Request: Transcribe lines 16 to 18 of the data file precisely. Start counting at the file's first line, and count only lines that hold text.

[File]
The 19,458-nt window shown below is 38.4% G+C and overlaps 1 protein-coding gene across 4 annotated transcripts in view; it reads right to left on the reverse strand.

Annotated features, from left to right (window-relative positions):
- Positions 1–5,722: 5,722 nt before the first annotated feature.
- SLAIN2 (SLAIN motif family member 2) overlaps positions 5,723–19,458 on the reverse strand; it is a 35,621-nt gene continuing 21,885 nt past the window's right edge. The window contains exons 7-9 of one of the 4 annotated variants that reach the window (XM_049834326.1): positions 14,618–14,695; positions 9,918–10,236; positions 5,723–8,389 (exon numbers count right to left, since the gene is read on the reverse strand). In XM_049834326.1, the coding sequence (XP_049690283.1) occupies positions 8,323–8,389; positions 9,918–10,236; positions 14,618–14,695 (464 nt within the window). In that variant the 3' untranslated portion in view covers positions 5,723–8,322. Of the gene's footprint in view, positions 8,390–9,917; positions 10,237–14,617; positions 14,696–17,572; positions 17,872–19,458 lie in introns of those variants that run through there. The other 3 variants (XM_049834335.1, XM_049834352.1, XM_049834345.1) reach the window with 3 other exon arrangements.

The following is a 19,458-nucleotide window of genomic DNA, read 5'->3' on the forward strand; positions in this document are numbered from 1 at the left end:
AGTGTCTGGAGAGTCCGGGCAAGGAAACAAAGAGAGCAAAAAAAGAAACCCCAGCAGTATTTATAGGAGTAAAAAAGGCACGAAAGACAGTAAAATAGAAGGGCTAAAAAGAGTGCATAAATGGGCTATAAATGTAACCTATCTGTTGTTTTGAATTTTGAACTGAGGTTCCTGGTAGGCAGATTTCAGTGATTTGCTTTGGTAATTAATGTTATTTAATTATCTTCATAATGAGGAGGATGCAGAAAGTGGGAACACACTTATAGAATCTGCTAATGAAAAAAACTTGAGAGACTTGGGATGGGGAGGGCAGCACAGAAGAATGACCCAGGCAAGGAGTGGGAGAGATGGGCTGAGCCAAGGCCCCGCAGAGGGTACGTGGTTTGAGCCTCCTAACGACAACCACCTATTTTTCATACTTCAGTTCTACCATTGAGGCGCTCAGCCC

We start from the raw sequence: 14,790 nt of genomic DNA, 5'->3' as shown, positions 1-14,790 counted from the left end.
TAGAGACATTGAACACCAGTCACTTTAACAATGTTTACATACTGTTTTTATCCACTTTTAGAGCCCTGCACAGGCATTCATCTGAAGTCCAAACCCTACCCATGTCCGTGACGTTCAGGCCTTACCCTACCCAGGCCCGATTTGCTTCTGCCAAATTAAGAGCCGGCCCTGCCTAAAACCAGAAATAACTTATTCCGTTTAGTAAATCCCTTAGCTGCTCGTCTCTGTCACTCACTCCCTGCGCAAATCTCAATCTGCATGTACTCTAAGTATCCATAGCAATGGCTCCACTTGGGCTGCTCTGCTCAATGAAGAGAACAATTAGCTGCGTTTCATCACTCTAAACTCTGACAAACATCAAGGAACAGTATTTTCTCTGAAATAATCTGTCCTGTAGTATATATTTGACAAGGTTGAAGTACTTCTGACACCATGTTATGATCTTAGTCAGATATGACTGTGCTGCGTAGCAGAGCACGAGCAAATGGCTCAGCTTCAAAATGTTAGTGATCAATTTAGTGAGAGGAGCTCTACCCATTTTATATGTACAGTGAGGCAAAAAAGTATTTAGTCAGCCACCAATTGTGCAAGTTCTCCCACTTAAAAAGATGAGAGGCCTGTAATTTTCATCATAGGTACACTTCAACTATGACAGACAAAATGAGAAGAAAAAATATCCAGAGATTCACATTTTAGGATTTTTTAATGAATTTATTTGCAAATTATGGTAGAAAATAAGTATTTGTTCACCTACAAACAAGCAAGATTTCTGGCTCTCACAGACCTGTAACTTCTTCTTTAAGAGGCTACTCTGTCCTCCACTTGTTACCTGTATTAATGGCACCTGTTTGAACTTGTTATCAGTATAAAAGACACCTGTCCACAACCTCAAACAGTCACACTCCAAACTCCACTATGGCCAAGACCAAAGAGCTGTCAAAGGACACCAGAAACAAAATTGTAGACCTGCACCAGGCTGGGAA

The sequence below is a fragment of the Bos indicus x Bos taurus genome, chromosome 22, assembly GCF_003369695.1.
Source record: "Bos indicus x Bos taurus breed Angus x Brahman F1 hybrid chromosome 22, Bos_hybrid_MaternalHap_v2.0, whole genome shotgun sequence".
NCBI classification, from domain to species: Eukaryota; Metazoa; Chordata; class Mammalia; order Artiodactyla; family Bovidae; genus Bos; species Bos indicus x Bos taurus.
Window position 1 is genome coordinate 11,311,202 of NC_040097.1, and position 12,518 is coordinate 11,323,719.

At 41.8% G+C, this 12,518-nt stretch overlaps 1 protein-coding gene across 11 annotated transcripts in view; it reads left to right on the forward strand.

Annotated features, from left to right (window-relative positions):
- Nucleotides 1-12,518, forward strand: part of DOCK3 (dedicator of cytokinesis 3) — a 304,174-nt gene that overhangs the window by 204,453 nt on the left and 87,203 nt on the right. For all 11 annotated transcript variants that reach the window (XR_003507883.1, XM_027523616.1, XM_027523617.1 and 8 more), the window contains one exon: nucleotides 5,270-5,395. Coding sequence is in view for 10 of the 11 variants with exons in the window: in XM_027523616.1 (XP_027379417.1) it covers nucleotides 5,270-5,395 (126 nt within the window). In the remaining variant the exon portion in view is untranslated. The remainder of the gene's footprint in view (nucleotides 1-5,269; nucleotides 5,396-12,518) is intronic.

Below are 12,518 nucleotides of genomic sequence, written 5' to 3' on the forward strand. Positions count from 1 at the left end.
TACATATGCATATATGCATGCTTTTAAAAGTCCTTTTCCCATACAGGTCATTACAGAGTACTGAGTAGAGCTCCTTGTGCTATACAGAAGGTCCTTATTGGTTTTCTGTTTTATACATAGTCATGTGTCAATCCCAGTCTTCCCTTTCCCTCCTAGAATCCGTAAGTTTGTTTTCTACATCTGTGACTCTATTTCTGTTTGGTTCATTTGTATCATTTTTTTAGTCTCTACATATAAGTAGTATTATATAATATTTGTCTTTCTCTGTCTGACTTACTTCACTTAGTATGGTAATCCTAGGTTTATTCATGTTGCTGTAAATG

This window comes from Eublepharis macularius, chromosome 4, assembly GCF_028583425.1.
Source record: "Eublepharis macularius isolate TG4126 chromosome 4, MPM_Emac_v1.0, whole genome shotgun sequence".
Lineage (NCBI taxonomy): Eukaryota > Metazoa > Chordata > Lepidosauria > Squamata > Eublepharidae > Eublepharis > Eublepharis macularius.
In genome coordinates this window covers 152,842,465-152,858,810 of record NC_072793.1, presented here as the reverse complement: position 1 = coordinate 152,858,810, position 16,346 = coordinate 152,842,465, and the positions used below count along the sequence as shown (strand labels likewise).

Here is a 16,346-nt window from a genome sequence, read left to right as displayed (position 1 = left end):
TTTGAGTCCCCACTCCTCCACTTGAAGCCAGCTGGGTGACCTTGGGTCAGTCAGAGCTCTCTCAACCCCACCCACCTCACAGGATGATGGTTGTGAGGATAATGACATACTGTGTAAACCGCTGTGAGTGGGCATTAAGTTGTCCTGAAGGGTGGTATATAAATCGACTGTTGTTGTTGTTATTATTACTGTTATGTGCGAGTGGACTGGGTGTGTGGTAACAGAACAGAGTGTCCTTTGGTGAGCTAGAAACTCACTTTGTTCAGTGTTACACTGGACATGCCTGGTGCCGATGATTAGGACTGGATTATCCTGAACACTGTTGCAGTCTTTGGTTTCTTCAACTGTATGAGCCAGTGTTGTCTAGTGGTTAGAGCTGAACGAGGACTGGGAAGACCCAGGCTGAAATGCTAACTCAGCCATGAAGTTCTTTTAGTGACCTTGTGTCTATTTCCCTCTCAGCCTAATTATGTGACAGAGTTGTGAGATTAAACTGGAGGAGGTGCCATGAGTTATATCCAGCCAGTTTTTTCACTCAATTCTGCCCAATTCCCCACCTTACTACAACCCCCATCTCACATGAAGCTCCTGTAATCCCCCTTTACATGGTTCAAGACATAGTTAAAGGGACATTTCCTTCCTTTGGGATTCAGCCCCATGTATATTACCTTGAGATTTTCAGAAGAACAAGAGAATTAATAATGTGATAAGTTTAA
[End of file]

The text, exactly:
Below are 12,518 nucleotides of genomic sequence, written 5' to 3' on the forward strand. Positions count from 1 at the left end.
TACATATGCATATATGCATGCTTTTAAAAGTCCTTTTCCCATACAGGTCATTACAGAGTACTGAGTAGAGCTCCTTGTGCTATACAGAAGGTCCTTATTGGTTTTCTGTTTTATACATAGTCATGTGTCAATCCCAGTCTTCCCTTTCCCTCCTAGAATCCGTAAGTTTGTTTTCTACATCTGTGACTCTATTTCTGTTTGGTTCATTTGTATCATTTTTTTAGTCTCTACATATAAGTAGTATTATATAATATTTGTCTTTCTCTGTCTGACTTACTTCACTTAGTATGGTAATCCTAGGTTTATTCATGTTGCTGTAAATG

This window comes from Eublepharis macularius, chromosome 4, assembly GCF_028583425.1.